The beauty of having landing pages or social media pages is that we can track your recipients’ behavior and see if they converted.

This brings us to the next mistake…

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5. Not Measuring or Optimizing Your Email Campaign Performance

The key to improving your campaign performance is looking at the following metrics and making data-driven decisions based on what the numbers are telling you.

  • Open rates (OR) will help you refine:
    • Send date and time
    • Sender email address and name (sending from an individual is ideal)
    • Subject Line
    • Preview Text
  • Click-through-rates (CTR) will help you refine:
    • Voice and tone
    • Content relevance
    • Personalization tokens
    • CTA language, color, and placement
    • Imagery vs plain text email formatting
    • List segmentation
  • Click-to-open (COTR), which is a combination of the two above and a better indicator of the overall performance of the email, will help you refine:
    • All of the above components above

Among the many variables including those mentioned that will impact the KPIs are the send date and send time. Consider your recipients’ time zones and use smart send (a feature available with HubSpot) to schedule accordingly. Or bookmark this helpful article to identify what days and times are best based on your target audience’s location.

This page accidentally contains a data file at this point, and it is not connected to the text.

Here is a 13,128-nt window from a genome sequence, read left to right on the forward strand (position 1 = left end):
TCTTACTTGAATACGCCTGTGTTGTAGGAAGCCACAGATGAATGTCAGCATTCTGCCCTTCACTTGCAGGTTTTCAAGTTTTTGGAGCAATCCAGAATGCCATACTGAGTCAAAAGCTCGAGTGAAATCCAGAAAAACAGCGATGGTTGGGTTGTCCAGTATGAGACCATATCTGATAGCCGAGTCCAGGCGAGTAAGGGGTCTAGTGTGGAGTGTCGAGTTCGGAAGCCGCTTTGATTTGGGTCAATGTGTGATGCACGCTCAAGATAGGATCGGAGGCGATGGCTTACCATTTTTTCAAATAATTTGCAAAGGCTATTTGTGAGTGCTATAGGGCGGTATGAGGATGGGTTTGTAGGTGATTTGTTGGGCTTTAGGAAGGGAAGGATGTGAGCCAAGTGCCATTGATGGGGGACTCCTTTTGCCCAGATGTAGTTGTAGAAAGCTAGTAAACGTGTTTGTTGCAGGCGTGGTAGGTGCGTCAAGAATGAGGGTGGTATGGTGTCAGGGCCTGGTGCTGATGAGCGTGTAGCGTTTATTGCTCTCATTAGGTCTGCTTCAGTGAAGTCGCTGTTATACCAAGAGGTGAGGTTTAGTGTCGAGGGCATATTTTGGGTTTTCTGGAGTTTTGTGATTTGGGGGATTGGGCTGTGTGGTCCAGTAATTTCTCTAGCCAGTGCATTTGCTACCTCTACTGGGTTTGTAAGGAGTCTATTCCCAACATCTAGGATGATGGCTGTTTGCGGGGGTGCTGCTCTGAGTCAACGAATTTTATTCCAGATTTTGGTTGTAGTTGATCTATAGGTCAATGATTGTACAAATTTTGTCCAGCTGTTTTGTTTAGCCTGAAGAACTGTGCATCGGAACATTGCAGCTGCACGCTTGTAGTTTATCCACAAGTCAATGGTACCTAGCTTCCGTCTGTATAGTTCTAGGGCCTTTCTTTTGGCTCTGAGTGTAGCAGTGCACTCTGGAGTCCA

A/B Test Your Marketing Emails

You can improve all of these KPIs with testing and optimization. For example, get familiar with open rates for your industry – what’s the benchmark?

Next, do some A/B testing to figure out your winning subject lines and try to replicate those in length, voice/tone, and clarity. Maybe try using a fun emoji (although stay appropriate) or personalization tokens and see if that catches people’s attention and increases open rates.

For click-through rates, it’s the same. Check your engagement, then run tests with your CTA in different locations or try a different color for the button. You can also test plain text emails vs. graphically- focused, or simply just adjust the flow of the email for better engagement.